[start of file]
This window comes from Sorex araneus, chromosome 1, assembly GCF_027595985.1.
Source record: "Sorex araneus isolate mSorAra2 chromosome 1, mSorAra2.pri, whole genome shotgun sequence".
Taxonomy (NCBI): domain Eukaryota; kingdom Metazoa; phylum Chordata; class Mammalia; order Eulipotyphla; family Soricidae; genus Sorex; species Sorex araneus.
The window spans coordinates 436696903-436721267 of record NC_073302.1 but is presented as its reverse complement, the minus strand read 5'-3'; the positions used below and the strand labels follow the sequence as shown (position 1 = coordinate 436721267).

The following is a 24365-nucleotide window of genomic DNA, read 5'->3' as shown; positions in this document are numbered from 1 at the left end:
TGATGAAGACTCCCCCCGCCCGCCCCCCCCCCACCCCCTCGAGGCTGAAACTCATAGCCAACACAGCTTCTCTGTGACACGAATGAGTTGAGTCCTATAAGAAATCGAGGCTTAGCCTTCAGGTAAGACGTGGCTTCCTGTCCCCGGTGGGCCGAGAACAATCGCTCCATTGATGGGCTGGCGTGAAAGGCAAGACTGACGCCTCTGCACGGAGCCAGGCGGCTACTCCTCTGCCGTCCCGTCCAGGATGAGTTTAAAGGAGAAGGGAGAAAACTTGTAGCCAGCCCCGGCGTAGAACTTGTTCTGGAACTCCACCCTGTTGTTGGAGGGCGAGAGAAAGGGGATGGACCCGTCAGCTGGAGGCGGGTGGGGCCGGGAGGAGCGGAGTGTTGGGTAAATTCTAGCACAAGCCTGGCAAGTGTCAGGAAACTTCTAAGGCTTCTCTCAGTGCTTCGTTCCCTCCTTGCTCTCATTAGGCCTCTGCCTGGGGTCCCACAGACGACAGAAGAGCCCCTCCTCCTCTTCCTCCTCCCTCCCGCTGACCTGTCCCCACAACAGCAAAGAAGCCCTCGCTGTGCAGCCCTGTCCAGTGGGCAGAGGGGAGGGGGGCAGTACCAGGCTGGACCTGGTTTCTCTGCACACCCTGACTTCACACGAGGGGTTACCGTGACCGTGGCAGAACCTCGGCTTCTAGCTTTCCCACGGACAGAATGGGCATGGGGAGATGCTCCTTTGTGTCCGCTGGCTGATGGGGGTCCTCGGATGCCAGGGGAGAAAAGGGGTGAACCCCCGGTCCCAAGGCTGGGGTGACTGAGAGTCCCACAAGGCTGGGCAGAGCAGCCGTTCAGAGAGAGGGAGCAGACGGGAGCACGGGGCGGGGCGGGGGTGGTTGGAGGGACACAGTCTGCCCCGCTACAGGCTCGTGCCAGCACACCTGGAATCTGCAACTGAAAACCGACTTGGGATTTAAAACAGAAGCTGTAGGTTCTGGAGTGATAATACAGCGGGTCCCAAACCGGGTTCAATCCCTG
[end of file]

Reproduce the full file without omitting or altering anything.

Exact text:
This window comes from Sorex araneus, chromosome 1, assembly GCF_027595985.1.
Source record: "Sorex araneus isolate mSorAra2 chromosome 1, mSorAra2.pri, whole genome shotgun sequence".
Taxonomy (NCBI): domain Eukaryota; kingdom Metazoa; phylum Chordata; class Mammalia; order Eulipotyphla; family Soricidae; genus Sorex; species Sorex araneus.
The window spans coordinates 436696903-436721267 of record NC_073302.1 but is presented as its reverse complement, the minus strand read 5'-3'; the positions used below and the strand labels follow the sequence as shown (position 1 = coordinate 436721267).

The following is a 24365-nucleotide window of genomic DNA, read 5'->3' as shown; positions in this document are numbered from 1 at the left end:
TGATGAAGACTCCCCCCGCCCGCCCCCCCCCCACCCCCTCGAGGCTGAAACTCATAGCCAACACAGCTTCTCTGTGACACGAATGAGTTGAGTCCTATAAGAAATCGAGGCTTAGCCTTCAGGTAAGACGTGGCTTCCTGTCCCCGGTGGGCCGAGAACAATCGCTCCATTGATGGGCTGGCGTGAAAGGCAAGACTGACGCCTCTGCACGGAGCCAGGCGGCTACTCCTCTGCCGTCCCGTCCAGGATGAGTTTAAAGGAGAAGGGAGAAAACTTGTAGCCAGCCCCGGCGTAGAACTTGTTCTGGAACTCCACCCTGTTGTTGGAGGGCGAGAGAAAGGGGATGGACCCGTCAGCTGGAGGCGGGTGGGGCCGGGAGGAGCGGAGTGTTGGGTAAATTCTAGCACAAGCCTGGCAAGTGTCAGGAAACTTCTAAGGCTTCTCTCAGTGCTTCGTTCCCTCCTTGCTCTCATTAGGCCTCTGCCTGGGGTCCCACAGACGACAGAAGAGCCCCTCCTCCTCTTCCTCCTCCCTCCCGCTGACCTGTCCCCACAACAGCAAAGAAGCCCTCGCTGTGCAGCCCTGTCCAGTGGGCAGAGGGGAGGGGGGCAGTACCAGGCTGGACCTGGTTTCTCTGCACACCCTGACTTCACACGAGGGGTTACCGTGACCGTGGCAGAACCTCGGCTTCTAGCTTTCCCACGGACAGAATGGGCATGGGGAGATGCTCCTTTGTGTCCGCTGGCTGATGGGGGTCCTCGGATGCCAGGGGAGAAAAGGGGTGAACCCCCGGTCCCAAGGCTGGGGTGACTGAGAGTCCCACAAGGCTGGGCAGAGCAGCCGTTCAGAGAGAGGGAGCAGACGGGAGCACGGGGCGGGGCGGGGGTGGTTGGAGGGACACAGTCTGCCCCGCTACAGGCTCGTGCCAGCACACCTGGAATCTGCAACTGAAAACCGACTTGGGATTTAAAACAGAAGCTGTAGGTTCTGGAGTGATAATACAGCGGGTCCCAAACCGGGTTCAATCCCTG